One-Track Mind

“One of the most appealing things is the variety of shapes, colours and sizes they come in.” Rory
Feminists may initially shake their heads wearily at the premise for Tony Davidson’s new book One-Track Mind, which bears the subtitle “a revealing insight into the obsessed minds of men”, but should read on as it’s actually surprisingly amusing. The book contains photographs, taken all over the world, of objects that are reminiscent of breasts.

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“One of the most appealing things is the variety of shapes, colours and sizes they come in.” Rory

Feminists may initially shake their heads wearily at the premise for Tony Davidson’s new book One-Track Mind, which bears the subtitle “a revealing insight into the obsessed minds of men”, but should read on as it’s actually surprisingly amusing. The book contains photographs, taken all over the world, of objects that are reminiscent of breasts.

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“Pierced nipples are not my idea of fun. It’s like adding fluffy dice to an Aston Martin.” Brian

Some of the pictures are obvious – two fried eggs make an appearance – but many are so subtle, to the untrained eye at least, that they require real scrutiny. It is this that stops the book falling into being yet another sexist cliche, and is likely to make you look at your surroundings in a new light.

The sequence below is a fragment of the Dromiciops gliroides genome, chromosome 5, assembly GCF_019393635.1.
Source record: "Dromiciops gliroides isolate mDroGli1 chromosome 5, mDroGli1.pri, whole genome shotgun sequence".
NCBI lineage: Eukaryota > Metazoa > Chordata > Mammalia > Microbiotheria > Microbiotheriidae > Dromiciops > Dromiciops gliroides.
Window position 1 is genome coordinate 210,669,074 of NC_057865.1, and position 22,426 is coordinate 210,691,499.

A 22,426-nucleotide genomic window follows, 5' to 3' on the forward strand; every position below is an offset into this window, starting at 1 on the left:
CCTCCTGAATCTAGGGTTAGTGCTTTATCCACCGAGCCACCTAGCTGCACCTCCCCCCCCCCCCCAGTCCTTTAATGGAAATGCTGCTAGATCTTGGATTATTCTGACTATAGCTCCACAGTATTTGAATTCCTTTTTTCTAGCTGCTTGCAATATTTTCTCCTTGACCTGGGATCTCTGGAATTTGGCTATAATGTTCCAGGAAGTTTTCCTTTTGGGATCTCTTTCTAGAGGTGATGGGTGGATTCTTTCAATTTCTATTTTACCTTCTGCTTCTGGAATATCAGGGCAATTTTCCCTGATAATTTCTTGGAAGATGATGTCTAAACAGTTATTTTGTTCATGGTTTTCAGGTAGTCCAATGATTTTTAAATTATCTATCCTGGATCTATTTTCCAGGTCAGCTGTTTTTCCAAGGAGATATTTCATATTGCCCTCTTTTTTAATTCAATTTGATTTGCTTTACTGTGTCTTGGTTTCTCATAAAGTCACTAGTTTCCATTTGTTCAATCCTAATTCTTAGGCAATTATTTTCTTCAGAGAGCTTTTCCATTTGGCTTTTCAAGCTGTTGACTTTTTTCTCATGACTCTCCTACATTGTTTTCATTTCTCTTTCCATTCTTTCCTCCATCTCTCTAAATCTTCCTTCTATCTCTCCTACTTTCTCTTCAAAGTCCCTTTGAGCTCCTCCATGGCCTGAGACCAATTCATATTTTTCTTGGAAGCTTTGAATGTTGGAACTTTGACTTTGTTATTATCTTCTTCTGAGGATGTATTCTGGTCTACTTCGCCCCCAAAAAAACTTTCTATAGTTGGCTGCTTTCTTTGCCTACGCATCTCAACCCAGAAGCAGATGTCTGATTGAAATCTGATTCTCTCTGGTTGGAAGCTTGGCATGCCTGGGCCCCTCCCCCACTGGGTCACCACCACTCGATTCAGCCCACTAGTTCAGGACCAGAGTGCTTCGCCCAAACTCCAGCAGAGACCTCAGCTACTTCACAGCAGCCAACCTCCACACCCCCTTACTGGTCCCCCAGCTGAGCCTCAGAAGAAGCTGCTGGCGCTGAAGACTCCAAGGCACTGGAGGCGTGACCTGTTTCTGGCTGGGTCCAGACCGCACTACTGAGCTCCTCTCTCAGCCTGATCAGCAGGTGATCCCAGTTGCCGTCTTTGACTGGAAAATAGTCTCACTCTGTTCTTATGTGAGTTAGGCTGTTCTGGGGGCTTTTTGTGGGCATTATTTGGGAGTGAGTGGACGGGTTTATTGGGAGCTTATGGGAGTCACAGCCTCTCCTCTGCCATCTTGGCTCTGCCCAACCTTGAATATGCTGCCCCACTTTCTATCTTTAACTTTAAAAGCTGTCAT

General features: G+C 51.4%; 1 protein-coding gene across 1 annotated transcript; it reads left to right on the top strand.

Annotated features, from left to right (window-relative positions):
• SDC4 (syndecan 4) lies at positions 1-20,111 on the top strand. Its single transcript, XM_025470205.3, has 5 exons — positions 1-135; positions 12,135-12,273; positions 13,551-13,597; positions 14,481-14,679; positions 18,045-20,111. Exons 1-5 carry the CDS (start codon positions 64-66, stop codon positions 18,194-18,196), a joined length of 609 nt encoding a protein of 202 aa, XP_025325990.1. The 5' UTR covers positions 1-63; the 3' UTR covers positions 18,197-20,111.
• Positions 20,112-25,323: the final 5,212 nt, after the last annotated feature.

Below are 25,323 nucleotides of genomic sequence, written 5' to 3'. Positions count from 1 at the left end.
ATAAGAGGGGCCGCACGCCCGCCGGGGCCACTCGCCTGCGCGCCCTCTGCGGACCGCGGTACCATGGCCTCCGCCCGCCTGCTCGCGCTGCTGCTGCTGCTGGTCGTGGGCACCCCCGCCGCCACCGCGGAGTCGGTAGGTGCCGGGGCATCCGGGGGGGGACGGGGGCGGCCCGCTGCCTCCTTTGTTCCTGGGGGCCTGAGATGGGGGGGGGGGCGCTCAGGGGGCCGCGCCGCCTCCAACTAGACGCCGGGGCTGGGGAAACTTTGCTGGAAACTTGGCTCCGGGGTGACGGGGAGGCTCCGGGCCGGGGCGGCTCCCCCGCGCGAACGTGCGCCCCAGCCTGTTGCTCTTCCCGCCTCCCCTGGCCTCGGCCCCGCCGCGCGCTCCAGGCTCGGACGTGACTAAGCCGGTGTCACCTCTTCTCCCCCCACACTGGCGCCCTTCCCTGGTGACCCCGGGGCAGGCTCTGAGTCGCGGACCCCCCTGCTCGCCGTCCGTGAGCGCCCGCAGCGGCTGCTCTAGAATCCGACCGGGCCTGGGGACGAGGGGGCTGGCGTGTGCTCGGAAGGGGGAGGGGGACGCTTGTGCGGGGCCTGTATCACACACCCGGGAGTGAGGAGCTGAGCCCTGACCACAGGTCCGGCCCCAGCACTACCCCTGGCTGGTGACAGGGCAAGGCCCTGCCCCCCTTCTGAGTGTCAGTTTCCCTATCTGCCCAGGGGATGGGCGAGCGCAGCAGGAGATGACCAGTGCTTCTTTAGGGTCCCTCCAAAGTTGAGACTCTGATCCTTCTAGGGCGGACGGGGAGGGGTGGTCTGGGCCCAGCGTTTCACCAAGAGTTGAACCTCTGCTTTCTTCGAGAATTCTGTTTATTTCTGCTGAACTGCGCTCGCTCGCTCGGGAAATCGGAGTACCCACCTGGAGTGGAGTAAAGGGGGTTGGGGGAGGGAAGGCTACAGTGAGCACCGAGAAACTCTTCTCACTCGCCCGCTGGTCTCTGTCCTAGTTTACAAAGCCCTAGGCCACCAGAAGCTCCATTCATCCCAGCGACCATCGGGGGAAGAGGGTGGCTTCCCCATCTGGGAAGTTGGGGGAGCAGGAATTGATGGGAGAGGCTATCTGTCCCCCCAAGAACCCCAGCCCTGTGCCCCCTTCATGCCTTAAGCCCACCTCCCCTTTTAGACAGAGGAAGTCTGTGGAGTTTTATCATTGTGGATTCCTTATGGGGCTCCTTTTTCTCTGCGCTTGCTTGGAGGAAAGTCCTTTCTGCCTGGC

The book developed out of Davidson’s tendency to constantly collect images as part of his job as creative director for Wieden + Kennedy ad agency in London. “I’ve always collected pictures of lots of things,” he says. “I suppose it is ideas. Part of a creative’s job is to collect stuff, and since digital photography’s come along it’s so easy.”

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“My sister told me it was at school that she discovered their potential as a memory aid. All the boys knew her name.” Sam

After deciding to make the book, Davidson began searching for breasts in earnest, and got many friends in on the act, whose photographs also appear in the book. He also decided to interview men about their opinions on this part of the female form and these quotes are used, with comedic effect, alongside the images.

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“There are villages where I am from, where the women don’t cover them up. Therefore there is not the same obsession as you have in this part of the world. Covering things up can make you want them more.” Arinola

Davidson is keen that the book will appeal to everyone. “I hate all these lad’s magazines,” he says, “I really want it to be something that both men and women pick up.” He also wants us to join in on the project, and is working on a website where users can upload their own images. And if all this wasn’t enough to get involved, all proceeds from the book’s sales will go to charity, for breast cancer and prostate cancer research. To buy a copy of the book, click here.

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